VACCINES STILL WIN IN RACE AGAINST DELTA VARIANT
From left to right: Monica Gandhi MD, MPH, Professor of Medicine and Associate Division Chief, Division of HIV, Infectious Diseases, and Global Medicine at UCSF/ SF General Hospital; Dr. Tiffani Jenae Johnson, Pediatric Emergency Medicine Physician, UC Davis Children’s Hospital; Dr. Ben Neuman, Chief Virologist, Global Health Research Complex at Texas A&M University; Dr. Dali Fan, Clinical Professor, UC Davis Health Science
By SUNITA SOHRABJI/EMS Contributing Editor
A panel of public health experts July 30 debated the efficacy of Covid vaccines against the dominant Delta variant, concluding that — though the vaccines are 80 to 90 percent effective against hospitalizations and deaths — they are less effectual in containing the spread of the potent mutant strain.
Speakers at the news briefing, organized by Ethnic Media Services, included Drs. Monica Gandhi, Professor of Medicine at UC San Francisco’s School of Medicine; Tiffani Jenae Johnson, of the UC Davis Health Children’s Hospital; Ben Neuman, chief virologist at the Global Health Research Complex at Texas A&M
University; and Dali Fan of UC Davis Health.
The experts spoke amid a rise of new infections from the Delta variant, and a new report from the Centers for Disease Control which showed a rise in breakthrough infections – people who were fully vaccinated, but still had a symptomatic infection.
Breakthrough infections in fully-vaccinated people are on the rise. A CDC internal memo that was first obtained by The Washington Post last week, reported that an estimated 32,000 fully vaccinated people are getting symptomatic breakthrough infections each week among the 162 million vaccinated Americans. The report did not include the numbers of asymptomatic people who were also infected.
The report indicated that the delta variant spreads as fast as chicken pox and faster than smallpox, Ebola, the 1918 flu, MERS and SARS and the common cold.
Mask mandates have once again been re-implemented in several communities across the country as several studies concluded that fully vaccinated people are still capable of transmitting the Delta variant.
“This is an amazingly effective vaccine at preventing severe disease hospitalizations and deaths. That was actually the promise of the vaccines. I think it’s important to still say that the vaccines work,” said Gandhi.
The Delta variant is very transmissible in that it has high viral loads, which even in fully vaccinated people can stop the body from using its B cells to produce the antibodies that get into their nose and cause transmissions to others, explained Gandhi.
She agreed with the CDC’s recommendation of wearing masks indoors in areas with high viral load circulations, and noted that this could prevent the vaccinated from getting breakthrough infections.
Neuman, the Texas A&M virologist, summated six studies that determined various levels of efficacy of vaccines against the Delta variant. The single dose Johnson and Johnson vaccine, and other adenovirus vaccines, had a slightly lower rate of efficacy — 7 percent — than the two-dose Moderna or Pfizer, which employs mRNA. He said the difference was negligible, however, and would not be concerned about giving either of the vaccines to his family.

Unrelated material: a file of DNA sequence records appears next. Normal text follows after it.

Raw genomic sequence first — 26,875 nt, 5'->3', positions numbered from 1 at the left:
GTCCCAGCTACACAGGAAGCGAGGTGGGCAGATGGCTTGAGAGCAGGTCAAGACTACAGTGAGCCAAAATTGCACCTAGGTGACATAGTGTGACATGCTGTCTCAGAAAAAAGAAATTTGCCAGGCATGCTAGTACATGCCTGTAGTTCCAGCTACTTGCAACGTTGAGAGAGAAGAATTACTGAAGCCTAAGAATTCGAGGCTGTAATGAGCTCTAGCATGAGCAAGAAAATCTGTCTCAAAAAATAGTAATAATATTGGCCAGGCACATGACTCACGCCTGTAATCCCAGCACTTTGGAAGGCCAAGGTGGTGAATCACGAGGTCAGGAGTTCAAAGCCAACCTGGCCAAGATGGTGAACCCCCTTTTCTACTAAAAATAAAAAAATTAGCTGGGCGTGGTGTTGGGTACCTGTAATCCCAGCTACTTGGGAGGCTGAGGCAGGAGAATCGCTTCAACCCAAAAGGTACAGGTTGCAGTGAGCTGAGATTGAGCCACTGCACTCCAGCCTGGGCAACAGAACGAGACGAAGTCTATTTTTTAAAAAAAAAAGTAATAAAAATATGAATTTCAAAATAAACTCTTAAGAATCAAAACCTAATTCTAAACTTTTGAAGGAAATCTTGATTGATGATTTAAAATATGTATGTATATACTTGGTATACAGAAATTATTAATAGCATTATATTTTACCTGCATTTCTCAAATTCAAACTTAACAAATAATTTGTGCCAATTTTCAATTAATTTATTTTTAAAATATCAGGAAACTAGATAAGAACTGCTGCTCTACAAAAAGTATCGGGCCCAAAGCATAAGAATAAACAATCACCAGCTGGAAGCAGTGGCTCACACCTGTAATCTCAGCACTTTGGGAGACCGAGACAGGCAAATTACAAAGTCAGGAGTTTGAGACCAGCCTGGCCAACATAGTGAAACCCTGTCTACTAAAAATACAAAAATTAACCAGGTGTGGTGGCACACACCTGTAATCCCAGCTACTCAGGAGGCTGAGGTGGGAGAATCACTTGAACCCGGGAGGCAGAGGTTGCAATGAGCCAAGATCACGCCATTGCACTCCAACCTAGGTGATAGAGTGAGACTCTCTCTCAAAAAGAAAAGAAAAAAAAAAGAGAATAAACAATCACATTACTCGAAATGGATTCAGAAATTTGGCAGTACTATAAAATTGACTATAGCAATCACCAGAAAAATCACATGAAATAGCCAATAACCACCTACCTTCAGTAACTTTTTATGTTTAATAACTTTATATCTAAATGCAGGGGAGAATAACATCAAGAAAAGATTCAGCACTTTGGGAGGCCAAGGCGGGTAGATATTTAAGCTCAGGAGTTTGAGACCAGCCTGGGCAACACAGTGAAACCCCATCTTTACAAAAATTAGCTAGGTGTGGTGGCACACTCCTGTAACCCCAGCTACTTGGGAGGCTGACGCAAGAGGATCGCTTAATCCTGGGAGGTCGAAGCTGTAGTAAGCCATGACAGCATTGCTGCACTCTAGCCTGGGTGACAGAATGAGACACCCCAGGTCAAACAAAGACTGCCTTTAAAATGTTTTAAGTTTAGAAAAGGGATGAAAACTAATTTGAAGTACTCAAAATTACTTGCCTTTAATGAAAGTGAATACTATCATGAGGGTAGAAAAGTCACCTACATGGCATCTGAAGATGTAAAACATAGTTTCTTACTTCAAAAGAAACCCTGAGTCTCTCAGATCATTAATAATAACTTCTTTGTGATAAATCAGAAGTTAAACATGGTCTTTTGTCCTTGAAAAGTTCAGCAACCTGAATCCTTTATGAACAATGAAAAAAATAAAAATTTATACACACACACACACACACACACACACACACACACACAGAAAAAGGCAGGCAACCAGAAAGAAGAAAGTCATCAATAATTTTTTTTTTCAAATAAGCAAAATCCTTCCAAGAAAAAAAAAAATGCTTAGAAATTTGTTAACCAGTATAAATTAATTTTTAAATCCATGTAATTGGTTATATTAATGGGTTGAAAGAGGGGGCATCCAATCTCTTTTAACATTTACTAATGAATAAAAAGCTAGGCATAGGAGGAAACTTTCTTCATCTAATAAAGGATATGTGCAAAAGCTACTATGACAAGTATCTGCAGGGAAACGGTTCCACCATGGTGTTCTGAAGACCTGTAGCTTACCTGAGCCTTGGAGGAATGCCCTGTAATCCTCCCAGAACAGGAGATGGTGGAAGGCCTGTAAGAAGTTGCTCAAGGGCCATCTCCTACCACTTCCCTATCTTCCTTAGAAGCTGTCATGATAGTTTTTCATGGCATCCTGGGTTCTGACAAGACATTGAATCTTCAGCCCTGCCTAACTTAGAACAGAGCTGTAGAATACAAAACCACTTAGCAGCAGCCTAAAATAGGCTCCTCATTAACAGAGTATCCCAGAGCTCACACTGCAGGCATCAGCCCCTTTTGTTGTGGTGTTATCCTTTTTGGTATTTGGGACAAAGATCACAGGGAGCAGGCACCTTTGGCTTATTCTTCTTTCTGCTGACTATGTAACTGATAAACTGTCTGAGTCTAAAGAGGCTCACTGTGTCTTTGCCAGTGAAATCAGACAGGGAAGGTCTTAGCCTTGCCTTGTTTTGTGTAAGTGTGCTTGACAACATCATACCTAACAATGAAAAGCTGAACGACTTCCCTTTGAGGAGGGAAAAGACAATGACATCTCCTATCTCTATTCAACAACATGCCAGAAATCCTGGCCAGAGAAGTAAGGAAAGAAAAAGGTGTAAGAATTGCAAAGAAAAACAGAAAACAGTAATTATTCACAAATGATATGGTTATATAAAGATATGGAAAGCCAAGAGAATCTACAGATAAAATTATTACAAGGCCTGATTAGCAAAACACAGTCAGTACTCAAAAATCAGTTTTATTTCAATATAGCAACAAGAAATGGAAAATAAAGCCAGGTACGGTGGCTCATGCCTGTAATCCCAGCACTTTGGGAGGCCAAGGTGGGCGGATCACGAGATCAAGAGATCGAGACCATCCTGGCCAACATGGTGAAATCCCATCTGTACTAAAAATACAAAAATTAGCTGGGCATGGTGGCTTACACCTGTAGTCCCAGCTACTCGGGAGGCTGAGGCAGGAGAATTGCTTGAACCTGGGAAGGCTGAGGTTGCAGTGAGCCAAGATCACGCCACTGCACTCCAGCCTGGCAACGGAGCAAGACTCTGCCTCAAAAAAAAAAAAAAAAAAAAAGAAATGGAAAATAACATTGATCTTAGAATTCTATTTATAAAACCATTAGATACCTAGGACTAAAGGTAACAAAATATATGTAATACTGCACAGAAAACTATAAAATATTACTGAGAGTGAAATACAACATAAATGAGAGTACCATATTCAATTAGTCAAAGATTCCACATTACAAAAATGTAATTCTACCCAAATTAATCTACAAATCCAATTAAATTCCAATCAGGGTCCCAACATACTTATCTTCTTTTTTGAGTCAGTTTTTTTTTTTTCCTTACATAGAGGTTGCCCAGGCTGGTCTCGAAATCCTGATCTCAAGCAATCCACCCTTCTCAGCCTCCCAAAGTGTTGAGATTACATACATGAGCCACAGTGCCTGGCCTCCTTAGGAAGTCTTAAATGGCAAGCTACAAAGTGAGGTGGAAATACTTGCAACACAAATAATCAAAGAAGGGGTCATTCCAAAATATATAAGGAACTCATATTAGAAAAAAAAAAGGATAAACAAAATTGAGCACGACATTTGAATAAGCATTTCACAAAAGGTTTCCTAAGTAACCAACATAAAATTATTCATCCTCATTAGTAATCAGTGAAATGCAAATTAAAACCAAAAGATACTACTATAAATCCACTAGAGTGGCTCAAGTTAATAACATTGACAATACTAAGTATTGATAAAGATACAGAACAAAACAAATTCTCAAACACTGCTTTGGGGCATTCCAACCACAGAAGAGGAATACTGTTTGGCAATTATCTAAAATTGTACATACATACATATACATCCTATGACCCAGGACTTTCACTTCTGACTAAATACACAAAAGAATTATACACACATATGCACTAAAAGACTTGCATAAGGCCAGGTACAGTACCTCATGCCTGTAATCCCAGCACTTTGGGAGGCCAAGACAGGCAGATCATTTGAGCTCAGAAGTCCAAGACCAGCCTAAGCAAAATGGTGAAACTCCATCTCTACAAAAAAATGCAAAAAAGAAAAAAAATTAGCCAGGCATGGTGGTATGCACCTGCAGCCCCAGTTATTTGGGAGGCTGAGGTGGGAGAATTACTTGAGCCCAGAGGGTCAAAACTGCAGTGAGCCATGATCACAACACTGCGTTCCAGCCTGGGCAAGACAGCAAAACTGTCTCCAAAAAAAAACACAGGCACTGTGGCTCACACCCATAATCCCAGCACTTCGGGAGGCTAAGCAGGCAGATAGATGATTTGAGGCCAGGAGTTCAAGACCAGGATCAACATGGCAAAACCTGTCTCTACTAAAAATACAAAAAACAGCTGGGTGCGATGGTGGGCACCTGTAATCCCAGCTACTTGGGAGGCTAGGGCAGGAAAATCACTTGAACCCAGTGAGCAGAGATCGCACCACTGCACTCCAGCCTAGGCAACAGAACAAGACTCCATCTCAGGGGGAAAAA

Studies conducted in Israel and the United Kingdom showed that 80 to 90 percent of people who were fully vaccinated would not get infected with Covid, and moreover, would not transmit the virus.
“At a population level, an 80 to 90 percent effective vaccine is an absolute godsend, which would be extremely effective attending a disease like covid-19,” said Neuman.
The researcher also noted a study conducted in Hyderabad, India studied hospitalized people and noted that those who were fully vaccinated were 50 percent less likely to have severe outcomes from Covid, such as ventilator use and death.
Neuman remarked that the number of breakthrough infections was not a reason to stop vaccinating. “We’re trying to switch off a fire hose here, which is the number of new cases that are coming out, and vaccinating the unvaccinated is the way to do that.”
“When we talking about breakthroughs, we’re cleaning up drips off the floor. Those are very important on an individual level but they’re not a reason not to vaccinate. Vaccination still looks like our only real way out of this,” he said.
The vaccines decrease in efficacy by 6 percent every month, and may be effective in the long-term for a maximum of 18 months, said Neuman.
Dr. Fan of UC Davis Health, said boosters were likely unnecessary at this point, except for residents of long-term care facilities, adults over 65 years of age, health care professionals, and immunocompromised people. “The biggest problem for the immunocompromised population is that they do not produce enough antibodies, no matter how many doses of vaccines you give them,” he said.
Studies out of Europe show remarkable efficacy in “mix and match” boosters — people who got the AstraZeneca vaccine to start and then followed up with a Pfizer booster, noted Fan. Pfizer is preparing to submit its data to the FDA, recommending that boosters be given 6 to 12 months after the initial series.
Dr. Johnson of UC Davis Children’s Health Center, spoke about the barriers that prevent low-income minorities from getting vaccinated, such as health care deserts, lack of transportation, the inability to take time off to get vaccinated and also to deal with known side effects.
“We’ve had some politicians explicitly say it’s time to start blaming the unvaccinated folks as this pandemic worsens. But It’s really a lot more nuanced than just pointing the fingers at the unvaccinated as we continue to see spikes in Covid,” she said. Read a separate story on Dr. Johnson’s remarks on the EMS Web site.